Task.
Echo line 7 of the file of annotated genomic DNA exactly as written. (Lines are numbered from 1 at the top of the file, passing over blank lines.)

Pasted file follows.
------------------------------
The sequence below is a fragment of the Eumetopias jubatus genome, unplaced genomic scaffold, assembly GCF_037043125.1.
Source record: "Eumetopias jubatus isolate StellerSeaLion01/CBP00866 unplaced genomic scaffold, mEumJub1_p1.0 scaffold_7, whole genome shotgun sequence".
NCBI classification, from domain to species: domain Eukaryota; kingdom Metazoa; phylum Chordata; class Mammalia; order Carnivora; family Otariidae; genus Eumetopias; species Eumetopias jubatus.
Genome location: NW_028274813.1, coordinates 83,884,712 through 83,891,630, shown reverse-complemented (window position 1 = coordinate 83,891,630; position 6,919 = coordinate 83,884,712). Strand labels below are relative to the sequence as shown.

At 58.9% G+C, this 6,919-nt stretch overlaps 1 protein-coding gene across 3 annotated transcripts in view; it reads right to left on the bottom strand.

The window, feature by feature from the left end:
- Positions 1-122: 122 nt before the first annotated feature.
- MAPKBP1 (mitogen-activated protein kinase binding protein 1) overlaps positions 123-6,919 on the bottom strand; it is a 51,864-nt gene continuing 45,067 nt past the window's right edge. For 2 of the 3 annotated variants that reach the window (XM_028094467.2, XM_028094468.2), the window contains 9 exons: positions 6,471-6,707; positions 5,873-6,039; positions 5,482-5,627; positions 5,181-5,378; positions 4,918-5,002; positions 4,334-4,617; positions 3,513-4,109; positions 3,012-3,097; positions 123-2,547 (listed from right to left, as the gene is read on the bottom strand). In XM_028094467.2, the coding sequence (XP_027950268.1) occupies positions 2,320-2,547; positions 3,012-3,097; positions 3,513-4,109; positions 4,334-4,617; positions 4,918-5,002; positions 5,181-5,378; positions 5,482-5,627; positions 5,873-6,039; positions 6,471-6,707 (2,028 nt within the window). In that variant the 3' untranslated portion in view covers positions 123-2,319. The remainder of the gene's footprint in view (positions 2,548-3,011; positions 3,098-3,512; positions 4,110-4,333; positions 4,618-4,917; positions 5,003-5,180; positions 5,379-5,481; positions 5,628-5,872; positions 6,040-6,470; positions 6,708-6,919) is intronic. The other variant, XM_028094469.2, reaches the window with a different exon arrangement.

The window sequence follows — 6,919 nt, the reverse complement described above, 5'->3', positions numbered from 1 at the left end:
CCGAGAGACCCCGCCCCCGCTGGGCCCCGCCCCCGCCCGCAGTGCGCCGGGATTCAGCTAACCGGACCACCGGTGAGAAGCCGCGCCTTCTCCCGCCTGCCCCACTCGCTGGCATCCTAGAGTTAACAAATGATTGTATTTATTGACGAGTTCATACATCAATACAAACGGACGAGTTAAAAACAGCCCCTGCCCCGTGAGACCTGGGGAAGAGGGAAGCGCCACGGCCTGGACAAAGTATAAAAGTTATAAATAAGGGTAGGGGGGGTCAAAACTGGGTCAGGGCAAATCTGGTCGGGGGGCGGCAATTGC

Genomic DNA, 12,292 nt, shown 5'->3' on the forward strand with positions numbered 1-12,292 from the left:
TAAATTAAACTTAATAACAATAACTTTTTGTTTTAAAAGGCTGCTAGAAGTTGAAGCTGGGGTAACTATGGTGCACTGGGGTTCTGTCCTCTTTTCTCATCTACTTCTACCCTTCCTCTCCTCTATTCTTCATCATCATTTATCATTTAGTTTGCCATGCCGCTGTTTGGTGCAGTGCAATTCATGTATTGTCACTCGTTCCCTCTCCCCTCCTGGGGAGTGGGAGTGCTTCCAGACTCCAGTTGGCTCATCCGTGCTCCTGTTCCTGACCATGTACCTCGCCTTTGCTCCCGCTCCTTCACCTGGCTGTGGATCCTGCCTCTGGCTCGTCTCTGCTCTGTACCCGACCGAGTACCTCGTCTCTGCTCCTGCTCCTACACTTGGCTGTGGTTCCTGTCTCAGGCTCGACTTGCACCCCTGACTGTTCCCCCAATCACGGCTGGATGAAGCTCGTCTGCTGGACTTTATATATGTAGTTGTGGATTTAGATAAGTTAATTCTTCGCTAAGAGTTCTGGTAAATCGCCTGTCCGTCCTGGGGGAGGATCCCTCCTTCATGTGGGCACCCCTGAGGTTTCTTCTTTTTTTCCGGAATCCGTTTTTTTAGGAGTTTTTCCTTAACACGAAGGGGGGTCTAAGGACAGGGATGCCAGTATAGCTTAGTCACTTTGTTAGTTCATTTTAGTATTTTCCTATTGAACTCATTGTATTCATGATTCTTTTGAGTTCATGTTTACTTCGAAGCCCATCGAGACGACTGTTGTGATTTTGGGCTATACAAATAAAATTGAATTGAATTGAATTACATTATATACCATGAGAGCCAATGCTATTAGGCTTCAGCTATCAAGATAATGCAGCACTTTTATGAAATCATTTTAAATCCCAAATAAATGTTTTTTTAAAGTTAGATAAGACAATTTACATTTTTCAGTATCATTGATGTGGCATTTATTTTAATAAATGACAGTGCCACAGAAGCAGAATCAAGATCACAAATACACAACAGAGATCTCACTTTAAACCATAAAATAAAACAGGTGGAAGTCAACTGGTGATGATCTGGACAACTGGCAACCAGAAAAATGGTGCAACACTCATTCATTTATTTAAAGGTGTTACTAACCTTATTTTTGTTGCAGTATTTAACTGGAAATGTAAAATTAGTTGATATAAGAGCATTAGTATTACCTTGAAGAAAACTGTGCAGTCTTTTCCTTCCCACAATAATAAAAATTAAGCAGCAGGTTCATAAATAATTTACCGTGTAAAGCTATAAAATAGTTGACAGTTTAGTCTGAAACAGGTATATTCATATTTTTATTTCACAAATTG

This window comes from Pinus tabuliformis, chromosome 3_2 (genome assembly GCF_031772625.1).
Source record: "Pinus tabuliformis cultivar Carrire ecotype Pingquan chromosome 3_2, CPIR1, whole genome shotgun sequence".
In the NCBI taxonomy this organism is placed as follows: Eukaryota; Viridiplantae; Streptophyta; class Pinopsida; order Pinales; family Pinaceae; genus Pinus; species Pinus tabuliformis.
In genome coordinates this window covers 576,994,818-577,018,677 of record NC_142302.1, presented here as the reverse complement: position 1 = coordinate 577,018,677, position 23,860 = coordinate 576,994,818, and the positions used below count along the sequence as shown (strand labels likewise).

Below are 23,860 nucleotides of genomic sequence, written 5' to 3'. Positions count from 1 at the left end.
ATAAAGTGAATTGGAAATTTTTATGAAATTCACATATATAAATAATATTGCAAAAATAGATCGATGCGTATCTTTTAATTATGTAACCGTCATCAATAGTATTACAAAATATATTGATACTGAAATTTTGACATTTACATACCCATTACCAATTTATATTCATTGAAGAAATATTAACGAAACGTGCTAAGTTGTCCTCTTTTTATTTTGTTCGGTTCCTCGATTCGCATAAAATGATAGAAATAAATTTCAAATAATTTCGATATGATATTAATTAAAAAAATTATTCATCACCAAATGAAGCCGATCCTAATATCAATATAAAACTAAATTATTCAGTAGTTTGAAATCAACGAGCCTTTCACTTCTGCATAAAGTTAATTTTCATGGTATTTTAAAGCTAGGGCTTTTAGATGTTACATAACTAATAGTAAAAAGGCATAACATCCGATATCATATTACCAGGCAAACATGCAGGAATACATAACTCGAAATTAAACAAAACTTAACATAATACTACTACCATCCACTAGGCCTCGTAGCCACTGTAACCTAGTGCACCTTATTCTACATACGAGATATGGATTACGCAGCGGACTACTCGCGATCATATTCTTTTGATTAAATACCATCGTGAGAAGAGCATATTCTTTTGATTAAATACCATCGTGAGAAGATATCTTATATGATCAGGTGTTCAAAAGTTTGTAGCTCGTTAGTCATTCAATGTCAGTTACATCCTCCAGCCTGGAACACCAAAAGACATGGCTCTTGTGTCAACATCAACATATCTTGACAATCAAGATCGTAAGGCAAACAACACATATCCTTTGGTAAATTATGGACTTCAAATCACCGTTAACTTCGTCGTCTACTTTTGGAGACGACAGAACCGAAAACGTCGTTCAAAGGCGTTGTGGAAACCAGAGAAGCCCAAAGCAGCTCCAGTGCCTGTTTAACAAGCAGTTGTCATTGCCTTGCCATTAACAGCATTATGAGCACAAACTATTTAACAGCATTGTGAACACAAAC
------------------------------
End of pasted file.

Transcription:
- Positions 1-122: 122 nt before the first annotated feature.